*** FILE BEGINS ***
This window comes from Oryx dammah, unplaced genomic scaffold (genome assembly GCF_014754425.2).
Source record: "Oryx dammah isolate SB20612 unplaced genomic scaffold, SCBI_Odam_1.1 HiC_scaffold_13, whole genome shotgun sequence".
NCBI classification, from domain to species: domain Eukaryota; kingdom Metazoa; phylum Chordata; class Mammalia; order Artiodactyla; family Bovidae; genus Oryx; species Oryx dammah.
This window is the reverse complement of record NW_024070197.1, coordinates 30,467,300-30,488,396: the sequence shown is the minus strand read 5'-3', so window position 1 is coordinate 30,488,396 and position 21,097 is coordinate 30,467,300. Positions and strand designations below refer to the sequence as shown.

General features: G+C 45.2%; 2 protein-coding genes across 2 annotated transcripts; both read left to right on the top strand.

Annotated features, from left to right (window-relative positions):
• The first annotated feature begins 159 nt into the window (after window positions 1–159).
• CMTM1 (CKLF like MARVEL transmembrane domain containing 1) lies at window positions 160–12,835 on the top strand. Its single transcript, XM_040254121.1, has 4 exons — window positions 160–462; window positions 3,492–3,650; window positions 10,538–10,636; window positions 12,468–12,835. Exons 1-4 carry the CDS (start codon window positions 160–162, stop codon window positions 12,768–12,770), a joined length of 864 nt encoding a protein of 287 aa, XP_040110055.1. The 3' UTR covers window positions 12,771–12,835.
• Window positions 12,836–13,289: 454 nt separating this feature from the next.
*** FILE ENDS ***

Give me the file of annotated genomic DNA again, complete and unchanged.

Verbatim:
This window comes from Oryx dammah, unplaced genomic scaffold (genome assembly GCF_014754425.2).
Source record: "Oryx dammah isolate SB20612 unplaced genomic scaffold, SCBI_Odam_1.1 HiC_scaffold_13, whole genome shotgun sequence".
NCBI classification, from domain to species: domain Eukaryota; kingdom Metazoa; phylum Chordata; class Mammalia; order Artiodactyla; family Bovidae; genus Oryx; species Oryx dammah.
This window is the reverse complement of record NW_024070197.1, coordinates 30,467,300-30,488,396: the sequence shown is the minus strand read 5'-3', so window position 1 is coordinate 30,488,396 and position 21,097 is coordinate 30,467,300. Positions and strand designations below refer to the sequence as shown.

General features: G+C 45.2%; 2 protein-coding genes across 2 annotated transcripts; both read left to right on the top strand.

Annotated features, from left to right (window-relative positions):
• The first annotated feature begins 159 nt into the window (after window positions 1–159).
• CMTM1 (CKLF like MARVEL transmembrane domain containing 1) lies at window positions 160–12,835 on the top strand. Its single transcript, XM_040254121.1, has 4 exons — window positions 160–462; window positions 3,492–3,650; window positions 10,538–10,636; window positions 12,468–12,835. Exons 1-4 carry the CDS (start codon window positions 160–162, stop codon window positions 12,768–12,770), a joined length of 864 nt encoding a protein of 287 aa, XP_040110055.1. The 3' UTR covers window positions 12,771–12,835.
• Window positions 12,836–13,289: 454 nt separating this feature from the next.